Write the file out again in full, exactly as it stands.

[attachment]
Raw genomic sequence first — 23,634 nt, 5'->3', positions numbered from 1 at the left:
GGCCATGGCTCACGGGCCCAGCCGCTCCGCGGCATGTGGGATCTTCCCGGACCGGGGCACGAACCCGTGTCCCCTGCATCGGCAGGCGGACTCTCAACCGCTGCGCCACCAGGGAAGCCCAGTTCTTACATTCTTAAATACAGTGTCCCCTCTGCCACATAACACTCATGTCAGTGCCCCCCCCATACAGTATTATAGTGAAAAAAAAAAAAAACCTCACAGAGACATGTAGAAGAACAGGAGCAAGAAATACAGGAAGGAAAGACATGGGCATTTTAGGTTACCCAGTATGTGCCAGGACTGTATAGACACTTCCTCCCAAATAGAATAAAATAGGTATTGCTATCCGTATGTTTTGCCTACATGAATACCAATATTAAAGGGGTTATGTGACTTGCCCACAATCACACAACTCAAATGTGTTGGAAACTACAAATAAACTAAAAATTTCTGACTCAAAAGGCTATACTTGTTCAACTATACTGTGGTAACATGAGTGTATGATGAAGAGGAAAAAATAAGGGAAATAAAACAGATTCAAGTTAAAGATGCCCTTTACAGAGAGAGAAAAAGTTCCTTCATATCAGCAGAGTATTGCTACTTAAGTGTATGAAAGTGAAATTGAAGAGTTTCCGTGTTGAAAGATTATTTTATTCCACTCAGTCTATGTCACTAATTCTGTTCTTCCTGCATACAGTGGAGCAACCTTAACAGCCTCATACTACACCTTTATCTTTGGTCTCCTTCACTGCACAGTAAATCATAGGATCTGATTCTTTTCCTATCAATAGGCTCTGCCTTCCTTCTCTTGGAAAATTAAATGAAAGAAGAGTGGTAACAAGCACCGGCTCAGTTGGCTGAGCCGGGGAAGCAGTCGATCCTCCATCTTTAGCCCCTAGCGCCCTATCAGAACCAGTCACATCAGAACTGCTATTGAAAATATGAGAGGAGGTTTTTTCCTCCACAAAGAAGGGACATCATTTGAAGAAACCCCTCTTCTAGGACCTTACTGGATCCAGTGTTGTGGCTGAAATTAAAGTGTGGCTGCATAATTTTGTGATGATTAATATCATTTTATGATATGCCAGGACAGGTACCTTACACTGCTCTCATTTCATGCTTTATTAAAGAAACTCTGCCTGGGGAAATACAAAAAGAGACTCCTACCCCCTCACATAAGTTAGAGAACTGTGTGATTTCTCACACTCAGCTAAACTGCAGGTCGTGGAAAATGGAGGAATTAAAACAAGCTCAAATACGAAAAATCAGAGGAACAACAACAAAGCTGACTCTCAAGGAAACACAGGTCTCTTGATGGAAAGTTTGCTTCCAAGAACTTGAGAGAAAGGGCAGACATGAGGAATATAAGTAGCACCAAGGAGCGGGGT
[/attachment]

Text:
Raw genomic sequence first — 23,634 nt, 5'->3', positions numbered from 1 at the left:
GGCCATGGCTCACGGGCCCAGCCGCTCCGCGGCATGTGGGATCTTCCCGGACCGGGGCACGAACCCGTGTCCCCTGCATCGGCAGGCGGACTCTCAACCGCTGCGCCACCAGGGAAGCCCAGTTCTTACATTCTTAAATACAGTGTCCCCTCTGCCACATAACACTCATGTCAGTGCCCCCCCCATACAGTATTATAGTGAAAAAAAAAAAAAACCTCACAGAGACATGTAGAAGAACAGGAGCAAGAAATACAGGAAGGAAAGACATGGGCATTTTAGGTTACCCAGTATGTGCCAGGACTGTATAGACACTTCCTCCCAAATAGAATAAAATAGGTATTGCTATCCGTATGTTTTGCCTACATGAATACCAATATTAAAGGGGTTATGTGACTTGCCCACAATCACACAACTCAAATGTGTTGGAAACTACAAATAAACTAAAAATTTCTGACTCAAAAGGCTATACTTGTTCAACTATACTGTGGTAACATGAGTGTATGATGAAGAGGAAAAAATAAGGGAAATAAAACAGATTCAAGTTAAAGATGCCCTTTACAGAGAGAGAAAAAGTTCCTTCATATCAGCAGAGTATTGCTACTTAAGTGTATGAAAGTGAAATTGAAGAGTTTCCGTGTTGAAAGATTATTTTATTCCACTCAGTCTATGTCACTAATTCTGTTCTTCCTGCATACAGTGGAGCAACCTTAACAGCCTCATACTACACCTTTATCTTTGGTCTCCTTCACTGCACAGTAAATCATAGGATCTGATTCTTTTCCTATCAATAGGCTCTGCCTTCCTTCTCTTGGAAAATTAAATGAAAGAAGAGTGGTAACAAGCACCGGCTCAGTTGGCTGAGCCGGGGAAGCAGTCGATCCTCCATCTTTAGCCCCTAGCGCCCTATCAGAACCAGTCACATCAGAACTGCTATTGAAAATATGAGAGGAGGTTTTTTCCTCCACAAAGAAGGGACATCATTTGAAGAAACCCCTCTTCTAGGACCTTACTGGATCCAGTGTTGTGGCTGAAATTAAAGTGTGGCTGCATAATTTTGTGATGATTAATATCATTTTATGATATGCCAGGACAGGTACCTTACACTGCTCTCATTTCATGCTTTATTAAAGAAACTCTGCCTGGGGAAATACAAAAAGAGACTCCTACCCCCTCACATAAGTTAGAGAACTGTGTGATTTCTCACACTCAGCTAAACTGCAGGTCGTGGAAAATGGAGGAATTAAAACAAGCTCAAATACGAAAAATCAGAGGAACAACAACAAAGCTGACTCTCAAGGAAACACAGGTCTCTTGATGGAAAGTTTGCTTCCAAGAACTTGAGAGAAAGGGCAGACATGAGGAATATAAGTAGCACCAAGGAGCGGGGT